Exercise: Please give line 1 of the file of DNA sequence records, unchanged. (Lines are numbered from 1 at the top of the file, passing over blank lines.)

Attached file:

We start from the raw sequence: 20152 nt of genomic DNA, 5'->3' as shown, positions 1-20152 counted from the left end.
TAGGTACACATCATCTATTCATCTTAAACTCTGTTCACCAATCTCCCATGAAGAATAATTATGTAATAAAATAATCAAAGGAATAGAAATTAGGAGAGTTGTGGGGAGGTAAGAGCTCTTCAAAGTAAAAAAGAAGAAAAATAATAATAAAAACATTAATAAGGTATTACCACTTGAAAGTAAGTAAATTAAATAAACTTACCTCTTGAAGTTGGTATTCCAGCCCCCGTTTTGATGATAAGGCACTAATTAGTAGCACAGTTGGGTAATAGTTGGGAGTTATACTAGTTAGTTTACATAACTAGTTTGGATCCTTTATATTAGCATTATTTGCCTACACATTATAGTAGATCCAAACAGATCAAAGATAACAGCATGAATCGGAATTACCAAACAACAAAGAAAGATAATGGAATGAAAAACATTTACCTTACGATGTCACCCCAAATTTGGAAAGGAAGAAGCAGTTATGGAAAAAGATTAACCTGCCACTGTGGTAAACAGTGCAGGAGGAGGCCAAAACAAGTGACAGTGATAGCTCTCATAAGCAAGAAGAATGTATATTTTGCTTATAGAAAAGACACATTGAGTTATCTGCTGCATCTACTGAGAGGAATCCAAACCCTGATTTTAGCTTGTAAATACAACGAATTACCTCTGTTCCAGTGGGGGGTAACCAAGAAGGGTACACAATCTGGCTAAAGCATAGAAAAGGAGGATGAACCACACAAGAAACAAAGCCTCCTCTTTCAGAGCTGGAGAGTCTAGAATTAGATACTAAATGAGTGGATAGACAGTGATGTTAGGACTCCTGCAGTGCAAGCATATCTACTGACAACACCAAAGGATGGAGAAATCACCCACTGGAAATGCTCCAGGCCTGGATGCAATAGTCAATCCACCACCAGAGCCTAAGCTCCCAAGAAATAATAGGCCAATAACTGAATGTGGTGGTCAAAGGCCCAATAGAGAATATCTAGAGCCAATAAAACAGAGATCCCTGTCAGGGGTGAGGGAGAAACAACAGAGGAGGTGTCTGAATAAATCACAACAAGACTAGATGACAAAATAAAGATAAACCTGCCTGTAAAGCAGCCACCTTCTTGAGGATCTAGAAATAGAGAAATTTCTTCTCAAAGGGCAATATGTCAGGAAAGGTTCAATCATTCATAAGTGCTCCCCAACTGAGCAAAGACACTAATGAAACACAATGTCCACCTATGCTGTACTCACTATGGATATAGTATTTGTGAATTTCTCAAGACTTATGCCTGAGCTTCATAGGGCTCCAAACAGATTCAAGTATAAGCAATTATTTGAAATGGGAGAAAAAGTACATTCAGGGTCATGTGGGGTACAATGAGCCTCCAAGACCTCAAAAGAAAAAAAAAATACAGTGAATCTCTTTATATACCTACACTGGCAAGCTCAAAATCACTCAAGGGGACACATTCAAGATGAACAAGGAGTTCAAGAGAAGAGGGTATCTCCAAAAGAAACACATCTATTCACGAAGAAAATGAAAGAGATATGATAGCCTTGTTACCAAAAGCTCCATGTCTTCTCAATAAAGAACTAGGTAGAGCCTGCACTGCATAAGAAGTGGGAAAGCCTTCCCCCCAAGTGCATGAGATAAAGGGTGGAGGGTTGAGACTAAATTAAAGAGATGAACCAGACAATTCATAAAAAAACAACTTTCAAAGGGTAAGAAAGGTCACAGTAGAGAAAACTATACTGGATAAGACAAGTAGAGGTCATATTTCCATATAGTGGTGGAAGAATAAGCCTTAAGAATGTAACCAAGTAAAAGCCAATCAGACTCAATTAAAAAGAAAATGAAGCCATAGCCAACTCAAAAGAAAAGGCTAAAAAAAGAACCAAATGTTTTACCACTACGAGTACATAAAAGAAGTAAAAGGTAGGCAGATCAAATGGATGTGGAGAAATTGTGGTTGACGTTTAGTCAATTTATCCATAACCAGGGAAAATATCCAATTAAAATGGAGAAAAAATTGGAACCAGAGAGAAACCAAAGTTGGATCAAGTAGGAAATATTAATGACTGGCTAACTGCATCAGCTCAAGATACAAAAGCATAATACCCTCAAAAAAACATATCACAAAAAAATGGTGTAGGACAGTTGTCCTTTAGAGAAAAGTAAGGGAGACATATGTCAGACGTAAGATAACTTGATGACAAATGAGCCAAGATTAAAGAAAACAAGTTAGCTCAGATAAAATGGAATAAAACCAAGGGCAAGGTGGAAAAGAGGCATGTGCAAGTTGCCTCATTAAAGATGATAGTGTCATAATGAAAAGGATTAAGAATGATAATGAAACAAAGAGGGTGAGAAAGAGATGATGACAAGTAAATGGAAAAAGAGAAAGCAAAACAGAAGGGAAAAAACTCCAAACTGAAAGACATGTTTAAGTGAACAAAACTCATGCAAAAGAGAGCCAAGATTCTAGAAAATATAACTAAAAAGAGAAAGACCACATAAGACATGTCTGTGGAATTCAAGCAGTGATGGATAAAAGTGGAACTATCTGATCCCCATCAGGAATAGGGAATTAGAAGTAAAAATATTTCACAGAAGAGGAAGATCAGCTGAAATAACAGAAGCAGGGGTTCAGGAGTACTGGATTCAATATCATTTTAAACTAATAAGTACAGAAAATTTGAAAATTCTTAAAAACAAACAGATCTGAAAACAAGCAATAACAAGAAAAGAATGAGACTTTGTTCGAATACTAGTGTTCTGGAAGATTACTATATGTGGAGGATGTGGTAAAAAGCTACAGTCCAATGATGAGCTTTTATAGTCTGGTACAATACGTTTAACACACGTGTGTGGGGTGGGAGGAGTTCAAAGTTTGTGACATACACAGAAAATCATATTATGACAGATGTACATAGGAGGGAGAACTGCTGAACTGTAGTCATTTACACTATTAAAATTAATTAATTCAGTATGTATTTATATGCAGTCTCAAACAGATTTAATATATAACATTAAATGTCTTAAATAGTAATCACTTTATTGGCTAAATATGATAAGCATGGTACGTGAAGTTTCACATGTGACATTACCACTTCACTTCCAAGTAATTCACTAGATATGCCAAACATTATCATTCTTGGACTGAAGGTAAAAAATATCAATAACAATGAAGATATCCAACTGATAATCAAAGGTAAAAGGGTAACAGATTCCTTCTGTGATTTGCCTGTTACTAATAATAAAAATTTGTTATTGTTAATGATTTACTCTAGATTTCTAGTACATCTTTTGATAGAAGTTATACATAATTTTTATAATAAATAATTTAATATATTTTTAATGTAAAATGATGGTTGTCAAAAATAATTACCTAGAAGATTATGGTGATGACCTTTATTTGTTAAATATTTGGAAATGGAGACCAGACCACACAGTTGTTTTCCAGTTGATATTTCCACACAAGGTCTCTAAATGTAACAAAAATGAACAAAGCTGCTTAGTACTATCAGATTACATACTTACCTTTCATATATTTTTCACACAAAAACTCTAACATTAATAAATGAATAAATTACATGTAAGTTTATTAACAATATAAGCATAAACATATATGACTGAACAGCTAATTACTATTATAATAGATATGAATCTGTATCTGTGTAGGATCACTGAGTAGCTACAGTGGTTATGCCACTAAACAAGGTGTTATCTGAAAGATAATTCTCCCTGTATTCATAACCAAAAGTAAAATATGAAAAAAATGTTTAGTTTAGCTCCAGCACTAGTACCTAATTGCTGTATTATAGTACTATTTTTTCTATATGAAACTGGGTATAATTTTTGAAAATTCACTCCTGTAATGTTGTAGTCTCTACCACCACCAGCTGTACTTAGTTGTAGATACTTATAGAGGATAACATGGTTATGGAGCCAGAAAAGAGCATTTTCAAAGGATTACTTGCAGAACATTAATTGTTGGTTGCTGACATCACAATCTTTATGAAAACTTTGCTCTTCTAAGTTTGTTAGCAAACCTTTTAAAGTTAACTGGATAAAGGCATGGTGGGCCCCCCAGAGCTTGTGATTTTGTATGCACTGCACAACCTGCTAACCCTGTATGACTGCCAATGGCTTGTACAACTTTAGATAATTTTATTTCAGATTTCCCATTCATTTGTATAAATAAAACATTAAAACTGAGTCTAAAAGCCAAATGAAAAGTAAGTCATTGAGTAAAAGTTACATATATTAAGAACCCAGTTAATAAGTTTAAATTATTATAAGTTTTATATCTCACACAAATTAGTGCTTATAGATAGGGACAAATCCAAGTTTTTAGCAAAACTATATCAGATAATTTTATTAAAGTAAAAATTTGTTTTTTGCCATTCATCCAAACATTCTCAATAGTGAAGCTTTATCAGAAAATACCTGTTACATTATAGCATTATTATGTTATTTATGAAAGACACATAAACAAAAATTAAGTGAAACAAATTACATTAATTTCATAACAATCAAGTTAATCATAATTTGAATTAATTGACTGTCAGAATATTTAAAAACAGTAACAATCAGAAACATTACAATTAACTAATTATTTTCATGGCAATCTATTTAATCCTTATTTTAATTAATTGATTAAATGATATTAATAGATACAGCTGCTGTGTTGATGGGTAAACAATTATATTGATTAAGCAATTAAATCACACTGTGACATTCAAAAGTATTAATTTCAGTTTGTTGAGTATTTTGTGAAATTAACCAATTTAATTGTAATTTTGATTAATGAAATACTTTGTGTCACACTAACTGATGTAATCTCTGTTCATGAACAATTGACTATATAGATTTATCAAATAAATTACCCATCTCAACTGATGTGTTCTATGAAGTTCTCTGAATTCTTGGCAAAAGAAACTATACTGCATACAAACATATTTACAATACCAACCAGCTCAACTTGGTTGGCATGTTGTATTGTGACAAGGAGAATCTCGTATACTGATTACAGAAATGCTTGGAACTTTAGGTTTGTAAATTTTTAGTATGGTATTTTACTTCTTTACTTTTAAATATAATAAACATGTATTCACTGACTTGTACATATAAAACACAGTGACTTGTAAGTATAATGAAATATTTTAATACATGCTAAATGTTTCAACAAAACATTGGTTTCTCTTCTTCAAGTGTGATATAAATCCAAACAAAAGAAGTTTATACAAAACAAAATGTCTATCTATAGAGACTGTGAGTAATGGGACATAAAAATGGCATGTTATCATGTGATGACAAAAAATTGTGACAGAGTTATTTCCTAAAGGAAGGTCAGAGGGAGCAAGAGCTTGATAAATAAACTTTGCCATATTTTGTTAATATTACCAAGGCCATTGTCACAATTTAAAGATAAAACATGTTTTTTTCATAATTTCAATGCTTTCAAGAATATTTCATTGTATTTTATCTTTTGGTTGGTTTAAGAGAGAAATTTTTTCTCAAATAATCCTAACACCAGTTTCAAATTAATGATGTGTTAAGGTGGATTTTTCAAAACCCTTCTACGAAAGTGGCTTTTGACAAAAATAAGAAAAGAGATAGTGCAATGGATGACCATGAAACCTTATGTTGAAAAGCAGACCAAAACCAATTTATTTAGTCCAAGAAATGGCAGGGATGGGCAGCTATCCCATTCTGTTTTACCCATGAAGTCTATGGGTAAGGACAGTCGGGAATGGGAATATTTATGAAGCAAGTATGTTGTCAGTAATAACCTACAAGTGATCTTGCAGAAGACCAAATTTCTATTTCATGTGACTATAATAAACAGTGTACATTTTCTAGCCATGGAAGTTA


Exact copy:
We start from the raw sequence: 20152 nt of genomic DNA, 5'->3' as shown, positions 1-20152 counted from the left end.